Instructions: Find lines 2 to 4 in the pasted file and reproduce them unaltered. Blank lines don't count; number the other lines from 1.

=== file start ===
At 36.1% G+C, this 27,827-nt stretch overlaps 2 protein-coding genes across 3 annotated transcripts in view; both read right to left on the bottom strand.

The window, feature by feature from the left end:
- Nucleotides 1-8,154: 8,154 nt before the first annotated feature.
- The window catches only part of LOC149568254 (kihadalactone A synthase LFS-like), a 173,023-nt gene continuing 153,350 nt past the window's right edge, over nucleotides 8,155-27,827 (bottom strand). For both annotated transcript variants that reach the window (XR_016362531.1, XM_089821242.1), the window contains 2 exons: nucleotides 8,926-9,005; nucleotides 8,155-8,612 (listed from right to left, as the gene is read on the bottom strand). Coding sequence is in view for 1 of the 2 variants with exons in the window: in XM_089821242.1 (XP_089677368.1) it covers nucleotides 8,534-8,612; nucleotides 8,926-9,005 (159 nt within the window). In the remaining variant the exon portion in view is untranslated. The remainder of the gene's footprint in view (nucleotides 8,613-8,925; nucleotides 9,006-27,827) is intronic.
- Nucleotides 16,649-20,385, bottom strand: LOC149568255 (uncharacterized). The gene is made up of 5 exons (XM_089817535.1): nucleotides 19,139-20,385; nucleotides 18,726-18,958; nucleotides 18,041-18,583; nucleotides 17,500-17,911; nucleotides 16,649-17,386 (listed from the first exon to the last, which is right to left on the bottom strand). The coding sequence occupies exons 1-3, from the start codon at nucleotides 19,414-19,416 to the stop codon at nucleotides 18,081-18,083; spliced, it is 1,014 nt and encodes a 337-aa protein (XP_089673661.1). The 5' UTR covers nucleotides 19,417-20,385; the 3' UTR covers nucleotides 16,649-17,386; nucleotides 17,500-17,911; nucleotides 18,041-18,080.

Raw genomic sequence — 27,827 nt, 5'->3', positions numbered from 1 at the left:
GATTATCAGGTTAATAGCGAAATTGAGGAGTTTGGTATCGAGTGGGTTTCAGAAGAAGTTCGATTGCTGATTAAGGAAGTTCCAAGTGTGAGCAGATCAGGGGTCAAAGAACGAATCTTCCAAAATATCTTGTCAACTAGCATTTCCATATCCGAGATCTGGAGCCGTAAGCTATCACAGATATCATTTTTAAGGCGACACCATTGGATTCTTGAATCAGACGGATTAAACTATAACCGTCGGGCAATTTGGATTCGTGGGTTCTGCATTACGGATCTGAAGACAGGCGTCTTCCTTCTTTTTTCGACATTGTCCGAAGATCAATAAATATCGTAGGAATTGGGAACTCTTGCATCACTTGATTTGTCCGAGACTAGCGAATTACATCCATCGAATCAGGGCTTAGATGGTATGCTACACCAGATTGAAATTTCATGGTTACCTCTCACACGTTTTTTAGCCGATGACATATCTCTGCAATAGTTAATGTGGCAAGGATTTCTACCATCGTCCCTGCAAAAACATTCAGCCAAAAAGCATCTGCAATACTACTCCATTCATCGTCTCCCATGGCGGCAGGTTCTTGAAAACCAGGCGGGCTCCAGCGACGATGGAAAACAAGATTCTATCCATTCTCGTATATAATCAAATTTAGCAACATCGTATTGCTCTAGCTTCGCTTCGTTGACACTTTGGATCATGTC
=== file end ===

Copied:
The window, feature by feature from the left end:
- Nucleotides 1-8,154: 8,154 nt before the first annotated feature.
- The window catches only part of LOC149568254 (kihadalactone A synthase LFS-like), a 173,023-nt gene continuing 153,350 nt past the window's right edge, over nucleotides 8,155-27,827 (bottom strand). For both annotated transcript variants that reach the window (XR_016362531.1, XM_089821242.1), the window contains 2 exons: nucleotides 8,926-9,005; nucleotides 8,155-8,612 (listed from right to left, as the gene is read on the bottom strand). Coding sequence is in view for 1 of the 2 variants with exons in the window: in XM_089821242.1 (XP_089677368.1) it covers nucleotides 8,534-8,612; nucleotides 8,926-9,005 (159 nt within the window). In the remaining variant the exon portion in view is untranslated. The remainder of the gene's footprint in view (nucleotides 8,613-8,925; nucleotides 9,006-27,827) is intronic.